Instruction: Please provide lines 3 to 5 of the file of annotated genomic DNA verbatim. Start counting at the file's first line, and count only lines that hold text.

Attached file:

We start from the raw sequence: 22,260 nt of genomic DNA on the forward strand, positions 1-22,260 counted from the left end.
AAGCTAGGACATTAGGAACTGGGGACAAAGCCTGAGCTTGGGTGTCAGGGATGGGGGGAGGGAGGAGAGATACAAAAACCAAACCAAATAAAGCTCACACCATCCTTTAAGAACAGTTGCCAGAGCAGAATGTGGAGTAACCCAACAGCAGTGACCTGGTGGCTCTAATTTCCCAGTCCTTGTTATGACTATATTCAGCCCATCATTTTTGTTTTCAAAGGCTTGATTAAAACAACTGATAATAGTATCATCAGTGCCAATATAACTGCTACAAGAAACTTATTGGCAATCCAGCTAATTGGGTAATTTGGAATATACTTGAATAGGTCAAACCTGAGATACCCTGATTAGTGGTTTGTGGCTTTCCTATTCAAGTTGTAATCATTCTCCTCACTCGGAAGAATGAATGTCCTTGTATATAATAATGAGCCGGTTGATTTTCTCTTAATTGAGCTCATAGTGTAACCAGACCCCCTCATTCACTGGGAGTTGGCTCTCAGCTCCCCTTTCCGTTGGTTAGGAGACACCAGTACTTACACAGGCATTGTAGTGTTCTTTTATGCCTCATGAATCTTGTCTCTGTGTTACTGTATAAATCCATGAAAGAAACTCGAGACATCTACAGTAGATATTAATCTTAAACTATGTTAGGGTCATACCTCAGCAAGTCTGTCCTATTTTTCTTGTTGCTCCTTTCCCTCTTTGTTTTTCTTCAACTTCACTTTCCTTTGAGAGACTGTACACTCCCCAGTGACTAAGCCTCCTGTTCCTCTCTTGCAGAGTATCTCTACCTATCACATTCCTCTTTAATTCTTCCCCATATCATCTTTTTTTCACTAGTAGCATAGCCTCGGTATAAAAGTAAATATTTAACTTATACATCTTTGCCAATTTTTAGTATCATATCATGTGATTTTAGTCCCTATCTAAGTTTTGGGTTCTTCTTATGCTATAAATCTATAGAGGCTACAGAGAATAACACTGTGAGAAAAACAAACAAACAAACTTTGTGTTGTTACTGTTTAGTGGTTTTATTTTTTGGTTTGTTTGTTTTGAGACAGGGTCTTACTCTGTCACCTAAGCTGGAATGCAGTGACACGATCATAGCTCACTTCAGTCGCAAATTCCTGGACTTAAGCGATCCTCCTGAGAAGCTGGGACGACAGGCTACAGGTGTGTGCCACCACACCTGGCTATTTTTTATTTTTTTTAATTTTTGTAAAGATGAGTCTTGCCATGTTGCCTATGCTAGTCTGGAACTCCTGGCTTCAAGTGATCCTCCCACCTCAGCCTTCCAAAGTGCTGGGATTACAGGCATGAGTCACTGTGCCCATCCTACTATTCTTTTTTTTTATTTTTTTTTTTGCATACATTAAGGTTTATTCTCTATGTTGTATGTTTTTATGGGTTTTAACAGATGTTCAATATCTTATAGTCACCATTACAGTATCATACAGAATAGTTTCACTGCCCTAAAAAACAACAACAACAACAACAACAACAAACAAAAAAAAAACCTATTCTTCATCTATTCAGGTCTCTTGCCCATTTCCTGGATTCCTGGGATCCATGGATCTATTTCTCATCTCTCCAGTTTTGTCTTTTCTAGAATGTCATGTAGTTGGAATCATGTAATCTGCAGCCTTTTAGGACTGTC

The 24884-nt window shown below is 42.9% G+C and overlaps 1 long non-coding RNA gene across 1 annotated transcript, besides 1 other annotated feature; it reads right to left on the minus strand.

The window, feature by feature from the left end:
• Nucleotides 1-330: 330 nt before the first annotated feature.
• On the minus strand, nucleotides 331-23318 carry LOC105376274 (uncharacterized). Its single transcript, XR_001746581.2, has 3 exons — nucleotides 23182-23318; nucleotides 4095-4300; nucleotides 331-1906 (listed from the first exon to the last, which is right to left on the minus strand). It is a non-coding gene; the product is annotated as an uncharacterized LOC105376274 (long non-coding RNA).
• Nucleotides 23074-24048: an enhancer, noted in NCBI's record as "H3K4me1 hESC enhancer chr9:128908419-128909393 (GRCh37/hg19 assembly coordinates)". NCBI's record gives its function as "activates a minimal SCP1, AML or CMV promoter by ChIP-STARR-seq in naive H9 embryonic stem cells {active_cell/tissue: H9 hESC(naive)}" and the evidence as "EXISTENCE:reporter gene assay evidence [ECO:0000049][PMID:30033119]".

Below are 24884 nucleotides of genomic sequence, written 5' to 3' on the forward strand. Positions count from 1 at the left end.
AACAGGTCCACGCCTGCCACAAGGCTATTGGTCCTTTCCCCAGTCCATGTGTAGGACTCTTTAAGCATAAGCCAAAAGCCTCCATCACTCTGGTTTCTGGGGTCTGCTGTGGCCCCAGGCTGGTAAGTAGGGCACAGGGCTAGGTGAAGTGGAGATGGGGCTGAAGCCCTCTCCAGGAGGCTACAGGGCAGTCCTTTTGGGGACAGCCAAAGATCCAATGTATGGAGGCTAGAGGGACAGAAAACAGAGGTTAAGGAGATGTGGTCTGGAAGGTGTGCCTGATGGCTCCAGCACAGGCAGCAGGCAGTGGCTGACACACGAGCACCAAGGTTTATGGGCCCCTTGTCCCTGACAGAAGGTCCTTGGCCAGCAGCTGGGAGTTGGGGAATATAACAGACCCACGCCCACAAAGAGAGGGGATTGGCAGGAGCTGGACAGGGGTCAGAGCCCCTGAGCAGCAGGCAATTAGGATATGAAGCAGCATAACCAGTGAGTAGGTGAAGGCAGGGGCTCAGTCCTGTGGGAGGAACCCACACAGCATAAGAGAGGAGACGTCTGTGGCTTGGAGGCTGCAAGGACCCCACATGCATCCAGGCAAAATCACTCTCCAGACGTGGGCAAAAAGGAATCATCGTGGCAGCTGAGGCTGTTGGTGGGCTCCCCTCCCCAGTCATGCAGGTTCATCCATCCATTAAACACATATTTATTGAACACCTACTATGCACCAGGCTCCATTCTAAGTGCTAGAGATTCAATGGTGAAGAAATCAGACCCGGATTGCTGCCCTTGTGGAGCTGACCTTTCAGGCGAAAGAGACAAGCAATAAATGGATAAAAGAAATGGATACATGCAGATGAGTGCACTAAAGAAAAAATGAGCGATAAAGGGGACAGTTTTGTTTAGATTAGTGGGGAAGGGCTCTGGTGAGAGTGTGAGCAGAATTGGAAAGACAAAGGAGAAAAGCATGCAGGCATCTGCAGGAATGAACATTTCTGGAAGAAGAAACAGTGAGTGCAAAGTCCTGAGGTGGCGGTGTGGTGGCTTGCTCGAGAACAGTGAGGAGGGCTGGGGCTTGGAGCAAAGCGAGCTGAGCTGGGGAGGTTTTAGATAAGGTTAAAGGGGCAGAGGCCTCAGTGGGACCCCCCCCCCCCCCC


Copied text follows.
The 24884-nt window shown below is 42.9% G+C and overlaps 1 long non-coding RNA gene across 1 annotated transcript, besides 1 other annotated feature; it reads right to left on the minus strand.

The window, feature by feature from the left end:
• Nucleotides 1-330: 330 nt before the first annotated feature.